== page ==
The science behind NormaTec Recovery //
NormaTec’s founder, a physician bioengineer (MD, PhD), recognized the powerful potential of external dynamic compression and its crucial role in healing and recovery. The concept of using external compression to aid the body with its normal circulatory processes has been around since the 1960s; however, the science of compression had no major technological advances during the first 40 years of its use. After trying every available compression pump on the market with only unimpressive clinical results, NormaTec’s founder realized that the key to advancing the technology of external compression is improving the massage pattern. Thus NormaTec developed and patented Sequential Pulse Technology, and the NormaTec Recovery System was born.
Sequential Pulse Technology in Action.
The difference is our unique massage pattern
Sequential Pulse Technology is based on normal physiology, and it synergistically combines three distinctive massage techniques to speed the body’s normal recovery process.
1) Pulsing: Instead of using static compression (squeezing) to transport fluid out of the limbs, Sequential Pulse Technology uses dynamic compression (pulsing). Our patented pulsing action more effectively mimics the muscle pump of the legs and arms, greatly enhancing the movement of fluid and metabolites out of the limbs after an intense workout.
2) Gradients: Veins and lymphatic vessels have one-way valves that prevent backflow of fluid. Similarly, Sequential Pulse Technology utilizes gradient hold pressures to keep your body’s fluids from being forced down toward your feet by the pulsing action in proximal zones. Because of this enhancement, Sequential Pulse Technology can deliver maximum pressure throughout the entire limb and the effectiveness of the pulsing action is not diminished near the top of the limb.
3) Distal release: Because extended static pressure can be detrimental to the body’s normal circulatory flow, Sequential Pulse Technology releases the hold pressures once they are no longer needed to prevent backflow. By releasing the hold pressure in each zone as soon as possible, each portion of the limb gains maximal rest time without a significant pause between compression cycles.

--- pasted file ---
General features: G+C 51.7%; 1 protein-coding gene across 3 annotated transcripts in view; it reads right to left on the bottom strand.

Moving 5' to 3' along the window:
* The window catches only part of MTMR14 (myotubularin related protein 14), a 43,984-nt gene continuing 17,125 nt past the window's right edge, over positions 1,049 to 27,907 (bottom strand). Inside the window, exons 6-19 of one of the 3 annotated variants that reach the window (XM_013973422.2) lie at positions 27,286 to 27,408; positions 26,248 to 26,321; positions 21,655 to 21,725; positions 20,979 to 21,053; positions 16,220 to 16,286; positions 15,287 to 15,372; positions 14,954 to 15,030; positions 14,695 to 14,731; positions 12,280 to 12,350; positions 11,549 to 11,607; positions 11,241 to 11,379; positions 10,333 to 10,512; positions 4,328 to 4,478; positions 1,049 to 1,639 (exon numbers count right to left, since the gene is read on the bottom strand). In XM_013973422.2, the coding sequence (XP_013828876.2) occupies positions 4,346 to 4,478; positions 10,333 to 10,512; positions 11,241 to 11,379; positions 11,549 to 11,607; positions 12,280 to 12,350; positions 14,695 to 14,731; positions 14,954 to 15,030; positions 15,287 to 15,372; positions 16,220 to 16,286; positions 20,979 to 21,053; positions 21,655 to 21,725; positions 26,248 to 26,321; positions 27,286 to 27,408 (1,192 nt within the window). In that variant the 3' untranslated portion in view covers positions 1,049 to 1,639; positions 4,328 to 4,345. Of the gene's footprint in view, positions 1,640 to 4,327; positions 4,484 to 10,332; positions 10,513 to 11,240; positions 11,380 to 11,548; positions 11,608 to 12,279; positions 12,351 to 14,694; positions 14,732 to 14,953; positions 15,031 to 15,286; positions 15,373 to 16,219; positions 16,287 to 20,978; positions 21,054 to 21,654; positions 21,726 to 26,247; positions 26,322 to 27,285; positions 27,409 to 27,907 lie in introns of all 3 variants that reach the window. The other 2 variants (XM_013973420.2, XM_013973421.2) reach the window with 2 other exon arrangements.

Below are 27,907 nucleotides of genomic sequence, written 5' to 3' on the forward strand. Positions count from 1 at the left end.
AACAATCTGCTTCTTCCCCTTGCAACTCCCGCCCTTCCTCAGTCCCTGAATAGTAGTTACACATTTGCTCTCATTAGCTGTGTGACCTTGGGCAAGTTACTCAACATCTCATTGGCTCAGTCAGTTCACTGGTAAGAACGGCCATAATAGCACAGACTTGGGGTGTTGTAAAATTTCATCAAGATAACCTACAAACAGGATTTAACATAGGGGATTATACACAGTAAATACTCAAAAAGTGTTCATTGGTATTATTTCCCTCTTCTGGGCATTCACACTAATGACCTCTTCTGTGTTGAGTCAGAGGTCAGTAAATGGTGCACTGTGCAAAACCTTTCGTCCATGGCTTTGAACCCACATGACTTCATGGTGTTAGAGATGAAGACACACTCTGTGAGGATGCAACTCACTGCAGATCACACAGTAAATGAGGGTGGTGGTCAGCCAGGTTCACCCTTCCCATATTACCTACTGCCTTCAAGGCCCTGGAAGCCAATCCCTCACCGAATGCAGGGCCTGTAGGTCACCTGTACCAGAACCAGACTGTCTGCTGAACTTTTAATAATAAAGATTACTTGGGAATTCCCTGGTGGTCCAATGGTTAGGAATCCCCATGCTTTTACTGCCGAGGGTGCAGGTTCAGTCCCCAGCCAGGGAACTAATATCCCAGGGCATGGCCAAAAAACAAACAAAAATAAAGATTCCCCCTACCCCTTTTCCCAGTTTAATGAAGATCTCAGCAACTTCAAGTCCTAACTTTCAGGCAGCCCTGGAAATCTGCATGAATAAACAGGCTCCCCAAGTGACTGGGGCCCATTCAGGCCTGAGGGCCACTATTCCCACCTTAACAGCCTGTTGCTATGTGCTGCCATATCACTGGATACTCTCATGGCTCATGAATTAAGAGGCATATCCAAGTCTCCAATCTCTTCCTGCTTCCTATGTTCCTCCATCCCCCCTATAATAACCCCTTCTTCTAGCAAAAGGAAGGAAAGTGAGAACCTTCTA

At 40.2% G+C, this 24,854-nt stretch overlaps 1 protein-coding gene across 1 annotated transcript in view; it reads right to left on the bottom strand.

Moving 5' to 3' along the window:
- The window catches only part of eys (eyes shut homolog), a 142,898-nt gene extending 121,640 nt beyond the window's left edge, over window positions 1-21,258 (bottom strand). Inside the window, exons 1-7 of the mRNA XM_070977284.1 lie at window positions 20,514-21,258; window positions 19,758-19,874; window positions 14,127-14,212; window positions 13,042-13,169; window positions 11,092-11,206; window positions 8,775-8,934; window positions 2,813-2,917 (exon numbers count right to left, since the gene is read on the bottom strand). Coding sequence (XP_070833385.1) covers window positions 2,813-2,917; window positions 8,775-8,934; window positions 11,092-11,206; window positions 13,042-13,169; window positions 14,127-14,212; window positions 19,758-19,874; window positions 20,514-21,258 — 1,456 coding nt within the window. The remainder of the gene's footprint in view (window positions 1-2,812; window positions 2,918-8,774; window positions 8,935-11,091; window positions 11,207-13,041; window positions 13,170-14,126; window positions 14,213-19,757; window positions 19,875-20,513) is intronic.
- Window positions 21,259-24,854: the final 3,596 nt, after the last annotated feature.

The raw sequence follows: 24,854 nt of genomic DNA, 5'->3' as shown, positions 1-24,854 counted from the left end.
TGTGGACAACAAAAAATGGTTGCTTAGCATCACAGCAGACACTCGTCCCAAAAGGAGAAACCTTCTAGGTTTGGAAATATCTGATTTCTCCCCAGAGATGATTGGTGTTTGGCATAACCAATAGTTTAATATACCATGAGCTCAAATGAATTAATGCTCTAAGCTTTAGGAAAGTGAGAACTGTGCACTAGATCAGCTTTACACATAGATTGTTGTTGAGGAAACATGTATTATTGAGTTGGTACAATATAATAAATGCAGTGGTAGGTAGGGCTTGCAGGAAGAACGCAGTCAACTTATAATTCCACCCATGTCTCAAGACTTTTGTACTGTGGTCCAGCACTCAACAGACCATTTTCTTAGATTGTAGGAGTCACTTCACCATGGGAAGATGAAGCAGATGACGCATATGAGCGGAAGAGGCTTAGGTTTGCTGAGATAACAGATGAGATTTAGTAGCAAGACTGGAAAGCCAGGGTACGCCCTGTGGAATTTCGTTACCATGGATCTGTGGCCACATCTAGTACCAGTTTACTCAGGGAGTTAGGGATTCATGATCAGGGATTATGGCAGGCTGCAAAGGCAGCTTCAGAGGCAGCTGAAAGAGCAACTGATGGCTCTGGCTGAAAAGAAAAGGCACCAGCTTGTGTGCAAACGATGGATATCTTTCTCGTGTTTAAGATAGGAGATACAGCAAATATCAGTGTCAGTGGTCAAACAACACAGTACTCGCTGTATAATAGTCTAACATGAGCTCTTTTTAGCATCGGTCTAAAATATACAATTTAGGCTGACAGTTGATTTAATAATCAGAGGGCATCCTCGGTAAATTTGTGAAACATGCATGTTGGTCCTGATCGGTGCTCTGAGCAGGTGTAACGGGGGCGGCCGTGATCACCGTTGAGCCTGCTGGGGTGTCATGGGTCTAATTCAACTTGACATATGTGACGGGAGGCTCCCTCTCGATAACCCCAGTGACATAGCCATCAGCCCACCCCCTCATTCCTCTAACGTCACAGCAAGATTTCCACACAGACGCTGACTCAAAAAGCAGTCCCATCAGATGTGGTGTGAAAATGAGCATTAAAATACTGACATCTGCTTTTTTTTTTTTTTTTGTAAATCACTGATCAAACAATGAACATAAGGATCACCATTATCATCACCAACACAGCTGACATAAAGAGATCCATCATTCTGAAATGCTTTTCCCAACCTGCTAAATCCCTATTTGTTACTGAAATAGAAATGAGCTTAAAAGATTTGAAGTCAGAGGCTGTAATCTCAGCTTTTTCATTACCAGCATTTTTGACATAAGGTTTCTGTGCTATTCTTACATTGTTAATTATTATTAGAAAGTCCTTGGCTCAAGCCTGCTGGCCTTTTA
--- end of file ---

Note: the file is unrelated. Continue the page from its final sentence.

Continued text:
While a healthy athlete’s body eventually will recover from an intense workout, using the Sequential Pulse Technology found only in a NormaTec Recovery System for just 20 minutes can speed recovery.
“…the NormaTec…quickly became a part of my daily routine with our players for both immediate injury management and post-operative care, and I am more than pleased with the results”
“NormaTec's cutting-edge technology was a lifesaver for the Flyers this season. It’s very rare in my profession that any training or recovery modality is so readily incorporated by everyone on the team. The NormaTec achieved that extraordinary distinction because it just works that well.”
“Whether the athlete is healthy or injured, the customizable compression the NormaTec provides is vital to achieving optimal results in recovery from training or decreasing post injury inflammation.”
How is Sequential Pulse Technology different from other compression strategies?
Before NormaTec advanced the compression industry with Sequential Pulse Technology, 3 simplistic compression patterns existed. The three simple compression patterns are sequential gradient compression; sequential compression; and non-sequential compression.
A graphical representation of the massage pattern, also called the waveform, for each compression strategy is outlined below.
Sequential Pulse Technology: Starting at the toes and moving up the limb, Sequential Pulse Technology is divided into 6 phases. In Phase 1, pulsing starts in zone one (the foot). In Phase 2, zone one holds, and pulsing begins in zone two. In Phase 3, zones one and two hold, and pulsing begins in zone three. In Phase 4, zone one releases; zones two and three hold, and pulsing begins in zone four. In Phase 5, zone two releases; zones three and four hold, and pulsing begins in zone five. In Phase 6, zone three releases, and zones four and five hold. Then zones four and five release and the sequence begins again. This dynamic compression strategy mimics normal physiology.
Non-sequential: A single chamber squeezes and holds the entire limb for a specified time before releasing.
Sequential: Also known as intermittent compression, these pumps start at the toes and move sequentially up the limb. Each of multiple chambers squeezes and holds at the same pressure before they all release.
Sequential gradient: Starting at the toes, each of multiple chambers squeezes and holds, moving sequentially up the limb. Each cell's pressure must be less than one below it (gradient compression). Then they all release.